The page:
Fearscape #4 Review: After Me …
It’s Fearscape-o’clock, and Henry Henry never fails to disappoint.
Or is it that he always fails to impress?
Or maybe it’s that he’s just a bad, bad person.
Story: Ryan O’Sullivan
Art: Andrea Mutti
Colors: Vladimir Popov
Letters: AndWorld Design
Publisher: Vault Comics
Oh, Fearscape. Every time I think I have this book pegged, it does something to surprise me. While eschewing spoilers this far into the game is difficult, what I will say is: it’s rare to find a comic that has a lot to say about the tenuous nature of creation between an author, their text and the audience that receives it while giving way to the endless pontification, emotional swerves and undeniably distasteful justifications Henry Henry’s still throwing our way. While undermining all of that, to an end yet unknown.
O’Sullivan is doing interesting things with this book, and every time I try to find a place to land I find treacherous ground. My question as we wind toward the center with one issue to go is if this is a mere exercise in solipsistic literary fragmentation, or if there’ll be that ineffable, holistic comics moment. I’m not a particularly trusting person – reading for most of my life across many genres has taught me not to be – but I am hopeful, and I’m curious if my hopes will be dashed by HH’s craven cynicism and the unravelling of the mystical, or if there’s something more ahead. And if my hopes are indeed dashed, if they’ll be dashed effectively.
That was a mouthful. Whatever happens, O’Sullivan and the crew have kept me guessing throughout permutations of heroes and villains, trauma and fractured points of view, and it’s been a very enjoyable experience with very few bumps along the way. Mutti’s delicate art continues to impress, and Popov lends the brutal and intricate mental landscape of Fearscape a soulful depth that it very much needs. Without the vibrance Mutti and Popov bring to the table, along with pacing, tension and dread, this story wouldn’t hold itself together. Without Bennett’s careful attention to rigidity and tension in the lettering and the tremulous outlines of the balloons and narrative boxes, Henry Henry’s dialogue would be scannable and bland. This is a book concerned with writers and writing, with a very clever writer at its helm, whose conceit is ultimately carried off by the talents visual team who imbue the story with life.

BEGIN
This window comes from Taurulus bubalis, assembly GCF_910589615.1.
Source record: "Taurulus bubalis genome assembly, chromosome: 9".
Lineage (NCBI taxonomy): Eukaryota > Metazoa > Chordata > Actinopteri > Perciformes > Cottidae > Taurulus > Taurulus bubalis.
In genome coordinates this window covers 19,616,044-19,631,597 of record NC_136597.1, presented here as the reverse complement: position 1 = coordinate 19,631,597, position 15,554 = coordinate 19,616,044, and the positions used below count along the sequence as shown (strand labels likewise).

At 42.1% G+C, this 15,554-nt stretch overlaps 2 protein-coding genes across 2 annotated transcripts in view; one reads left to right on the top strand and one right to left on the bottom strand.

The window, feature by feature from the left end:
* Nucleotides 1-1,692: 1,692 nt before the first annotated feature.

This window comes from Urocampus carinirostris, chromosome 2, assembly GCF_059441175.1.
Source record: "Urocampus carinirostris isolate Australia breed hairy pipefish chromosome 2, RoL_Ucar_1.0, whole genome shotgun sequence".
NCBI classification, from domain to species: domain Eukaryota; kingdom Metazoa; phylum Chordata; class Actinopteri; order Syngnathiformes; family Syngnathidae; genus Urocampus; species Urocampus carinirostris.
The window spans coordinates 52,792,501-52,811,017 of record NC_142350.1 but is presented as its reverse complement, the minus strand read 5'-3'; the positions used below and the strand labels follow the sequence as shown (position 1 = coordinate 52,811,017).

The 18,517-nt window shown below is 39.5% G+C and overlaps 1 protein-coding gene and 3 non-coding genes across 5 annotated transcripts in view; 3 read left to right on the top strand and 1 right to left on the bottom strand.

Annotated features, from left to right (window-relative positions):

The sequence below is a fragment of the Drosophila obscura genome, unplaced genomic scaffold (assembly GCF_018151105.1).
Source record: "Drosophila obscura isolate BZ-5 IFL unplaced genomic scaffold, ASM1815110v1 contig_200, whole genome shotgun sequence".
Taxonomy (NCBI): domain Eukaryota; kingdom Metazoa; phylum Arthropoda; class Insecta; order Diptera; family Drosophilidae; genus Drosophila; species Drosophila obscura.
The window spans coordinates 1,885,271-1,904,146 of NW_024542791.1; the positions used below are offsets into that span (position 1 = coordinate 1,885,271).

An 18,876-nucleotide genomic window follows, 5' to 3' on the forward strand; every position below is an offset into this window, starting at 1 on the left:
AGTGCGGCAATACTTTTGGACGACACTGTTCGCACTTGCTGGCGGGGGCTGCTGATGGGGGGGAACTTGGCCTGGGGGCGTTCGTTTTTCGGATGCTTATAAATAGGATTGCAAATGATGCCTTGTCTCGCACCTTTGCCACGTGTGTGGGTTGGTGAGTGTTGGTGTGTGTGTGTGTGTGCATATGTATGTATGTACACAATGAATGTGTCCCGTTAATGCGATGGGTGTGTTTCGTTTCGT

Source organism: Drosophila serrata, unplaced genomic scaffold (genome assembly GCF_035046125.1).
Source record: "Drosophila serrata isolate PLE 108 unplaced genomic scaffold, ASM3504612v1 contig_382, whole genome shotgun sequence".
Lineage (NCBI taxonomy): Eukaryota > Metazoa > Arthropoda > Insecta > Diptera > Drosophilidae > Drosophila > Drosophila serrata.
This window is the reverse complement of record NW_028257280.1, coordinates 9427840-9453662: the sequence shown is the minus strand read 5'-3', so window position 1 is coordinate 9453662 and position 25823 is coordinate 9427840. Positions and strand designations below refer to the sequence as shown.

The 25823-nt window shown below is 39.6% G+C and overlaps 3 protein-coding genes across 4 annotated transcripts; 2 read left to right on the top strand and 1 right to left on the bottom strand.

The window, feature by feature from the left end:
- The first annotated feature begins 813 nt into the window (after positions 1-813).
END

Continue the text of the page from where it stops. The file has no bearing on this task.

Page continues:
None of this is a dig at O’Sullivan, or the collective idea behind Fearscape. Rather, all of these elements mesh in Fearscape, which means this is the right creative team for the piece you’re holding in your hands, and a testament to the ultimate symphony that a good comic becomes when all of its parts build on each other to a greater whole.
In comics, both the creators and the readers are the masters of time and space, and those things can change with a turn of the head or a blink of an eye (as HH so roundly reminds us). I ruminanted before about what’s at the core of Fearscape, and I’m pleased to report at the end of issue #4, there’s a good chance I’ve entirely missed the mark. At the risk of sounding arrogant, that doesn’t often happen, so I’m very tickled to see what the hell O’Sullivan and the team have in store for us next.
Fearscape #4 is out this Wednesday, so make sure to pick up a copy before they all vanish into the violet-tinged ether.